On Wednesday, I spent six hours pouring at the Italy-America Chamber of Commerce “Taste of Italy” event in Houston at the Hilton Post Oak hotel.
The annual event is intended to connect food and wine producers with buyers here in Texas.
The Franciacorta Consortium’s participation was actually organized by Balzac Communications out of Napa. The agency is one of the consortium’s official representatives in the U.S. And while they general staff these kind of events themselves, I had offered to cover for them since I live in Houston. It was a much more economical application of our combined carbon footprint, I figured.
Although the event wasn’t very well attended, the good news is that nearly everyone who stopped at our table to taste — including a number of locally based importers and distributors — was truly excited to taste and learn more about Franciacorta.
The bottom line is that Franciacorta remains a virtually undiscovered category in the United States today and there is a growing interest among wine professionals across the board.
My sense is that small importers are keen to find appellations that haven’t already saturated the U.S. market. Who needs another Chianti?
Currently, Texas is a sort of wild west of Italian wine. For nearly a generation, the Lone Star state has been dominated by two major distributors (who, btw, between the two of them, bring in roughly eight different Franciacorta producers and at least twice as many SKUS).
But over the last five years or so, a number of small independent companies have popped up.
I met no fewer than three distributors who are skirting aggressive regulation of wine distribution in Texas by operating as wineries.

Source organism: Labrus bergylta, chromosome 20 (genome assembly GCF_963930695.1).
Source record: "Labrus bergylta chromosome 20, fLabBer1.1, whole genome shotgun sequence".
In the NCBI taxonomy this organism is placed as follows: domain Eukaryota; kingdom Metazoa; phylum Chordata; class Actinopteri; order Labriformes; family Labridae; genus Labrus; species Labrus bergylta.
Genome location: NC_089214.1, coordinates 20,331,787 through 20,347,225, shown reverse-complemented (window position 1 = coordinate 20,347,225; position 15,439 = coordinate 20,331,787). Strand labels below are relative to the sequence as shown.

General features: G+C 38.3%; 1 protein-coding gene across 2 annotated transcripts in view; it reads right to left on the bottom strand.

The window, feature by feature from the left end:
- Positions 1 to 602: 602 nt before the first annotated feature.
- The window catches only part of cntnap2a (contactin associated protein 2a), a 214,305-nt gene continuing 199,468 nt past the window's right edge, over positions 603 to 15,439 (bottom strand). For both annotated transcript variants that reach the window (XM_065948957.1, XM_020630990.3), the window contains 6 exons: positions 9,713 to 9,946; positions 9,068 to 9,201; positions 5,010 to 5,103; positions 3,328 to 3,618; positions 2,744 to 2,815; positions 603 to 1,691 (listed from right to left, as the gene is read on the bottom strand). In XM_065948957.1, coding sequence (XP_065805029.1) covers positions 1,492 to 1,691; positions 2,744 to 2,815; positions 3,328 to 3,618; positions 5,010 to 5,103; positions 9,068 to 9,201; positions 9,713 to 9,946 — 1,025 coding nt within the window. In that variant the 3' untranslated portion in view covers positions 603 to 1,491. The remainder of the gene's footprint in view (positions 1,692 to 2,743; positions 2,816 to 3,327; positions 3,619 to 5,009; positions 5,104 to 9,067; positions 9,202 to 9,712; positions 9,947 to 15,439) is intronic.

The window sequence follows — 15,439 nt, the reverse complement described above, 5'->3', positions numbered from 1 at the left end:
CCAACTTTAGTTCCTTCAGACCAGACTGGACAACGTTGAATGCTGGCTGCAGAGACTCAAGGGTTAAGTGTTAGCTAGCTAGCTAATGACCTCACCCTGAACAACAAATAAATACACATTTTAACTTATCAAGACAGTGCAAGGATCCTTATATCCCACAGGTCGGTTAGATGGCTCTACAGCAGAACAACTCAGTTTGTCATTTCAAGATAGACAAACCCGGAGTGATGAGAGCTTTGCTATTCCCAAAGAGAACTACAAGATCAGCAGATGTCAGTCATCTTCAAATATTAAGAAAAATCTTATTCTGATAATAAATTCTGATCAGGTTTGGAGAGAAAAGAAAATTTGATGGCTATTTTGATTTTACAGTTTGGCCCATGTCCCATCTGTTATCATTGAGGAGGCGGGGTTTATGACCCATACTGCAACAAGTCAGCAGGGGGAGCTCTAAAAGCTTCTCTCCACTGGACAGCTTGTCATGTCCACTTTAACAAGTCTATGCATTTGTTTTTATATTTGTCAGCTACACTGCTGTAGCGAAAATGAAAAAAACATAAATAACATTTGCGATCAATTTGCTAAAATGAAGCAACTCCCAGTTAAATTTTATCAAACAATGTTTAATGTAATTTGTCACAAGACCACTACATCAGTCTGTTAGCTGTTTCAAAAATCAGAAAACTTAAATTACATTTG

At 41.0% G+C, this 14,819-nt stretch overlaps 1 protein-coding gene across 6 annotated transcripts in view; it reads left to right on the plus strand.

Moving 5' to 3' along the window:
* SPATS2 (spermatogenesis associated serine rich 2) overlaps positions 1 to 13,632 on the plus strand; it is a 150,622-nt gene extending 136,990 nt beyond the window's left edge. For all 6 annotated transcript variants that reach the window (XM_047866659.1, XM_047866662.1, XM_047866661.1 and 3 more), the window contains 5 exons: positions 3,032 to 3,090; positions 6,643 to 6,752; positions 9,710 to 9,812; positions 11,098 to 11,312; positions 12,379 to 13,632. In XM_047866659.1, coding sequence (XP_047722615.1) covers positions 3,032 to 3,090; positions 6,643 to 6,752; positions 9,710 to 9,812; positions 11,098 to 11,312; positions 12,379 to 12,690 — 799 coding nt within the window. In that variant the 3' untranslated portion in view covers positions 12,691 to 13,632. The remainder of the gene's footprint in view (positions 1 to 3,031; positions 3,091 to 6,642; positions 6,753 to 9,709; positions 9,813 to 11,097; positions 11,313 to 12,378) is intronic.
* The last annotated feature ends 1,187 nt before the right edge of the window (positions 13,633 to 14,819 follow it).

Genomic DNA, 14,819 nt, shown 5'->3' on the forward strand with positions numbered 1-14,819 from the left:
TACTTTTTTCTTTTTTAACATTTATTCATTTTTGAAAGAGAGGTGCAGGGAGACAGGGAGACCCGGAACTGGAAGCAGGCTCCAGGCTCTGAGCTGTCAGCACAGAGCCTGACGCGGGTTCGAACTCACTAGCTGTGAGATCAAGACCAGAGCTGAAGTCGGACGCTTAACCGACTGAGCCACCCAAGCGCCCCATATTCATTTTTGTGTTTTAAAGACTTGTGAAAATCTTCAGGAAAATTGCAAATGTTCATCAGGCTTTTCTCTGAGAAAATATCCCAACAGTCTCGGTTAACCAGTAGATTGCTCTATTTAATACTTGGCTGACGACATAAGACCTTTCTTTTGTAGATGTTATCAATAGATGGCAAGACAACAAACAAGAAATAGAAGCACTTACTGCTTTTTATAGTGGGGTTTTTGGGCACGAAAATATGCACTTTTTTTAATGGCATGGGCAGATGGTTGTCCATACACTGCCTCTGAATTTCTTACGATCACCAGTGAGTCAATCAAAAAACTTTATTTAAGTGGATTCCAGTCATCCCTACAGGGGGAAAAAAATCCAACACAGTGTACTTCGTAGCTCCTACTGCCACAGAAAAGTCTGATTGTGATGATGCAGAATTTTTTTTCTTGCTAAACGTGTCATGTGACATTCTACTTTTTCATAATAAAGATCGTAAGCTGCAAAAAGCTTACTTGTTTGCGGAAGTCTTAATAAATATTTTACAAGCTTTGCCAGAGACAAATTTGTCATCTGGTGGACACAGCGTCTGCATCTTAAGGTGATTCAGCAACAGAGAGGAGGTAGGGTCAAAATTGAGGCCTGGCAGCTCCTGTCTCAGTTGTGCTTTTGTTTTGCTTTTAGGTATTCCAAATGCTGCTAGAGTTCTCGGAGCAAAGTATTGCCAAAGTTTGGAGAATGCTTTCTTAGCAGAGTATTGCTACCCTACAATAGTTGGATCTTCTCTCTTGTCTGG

Because Texas favors and fosters Texas wine production, wineries in Texas enjoy much more liberal oversight. In Texas, a winery can import and distribute European wines here. And they are also allowed to sell the wines directly to consumers (something the big distributors cannot do).
In order to obtain the licenses, all the winery has to do is produce five gallons of wine each year (or at least, I am told). Most of these newly formed companies simply buy fruit and have a mobile winemaker vinify then on the site of their business. That’s all it takes.
Having said that, it’s also important to note that these small companies rarely have the “bandwidth” to build a brand in the Texas market.
And it’s also important to remember that licensing fees are steep in Texas. “A winemaker has to spend around $1,000,” said one importer, “before they can even sell their first bottle” in the state.
Despite the challenges of importing and selling wine in Texas, the best news is that there is a generally high level of enthusiasm for and curiosity about Franciacorta among the wine trade here.
And there were even representatives from two of the bigger distributors present at the tasting. When I offered to give the relief map of Franciacorta to one of them, he jumped at the chance. He gladly took my branded ice bucket as well!
I took that as a good sign. 🙂
Thanks again to Paulie Wagner and Catherine Bugue of Balzac for hooking it up.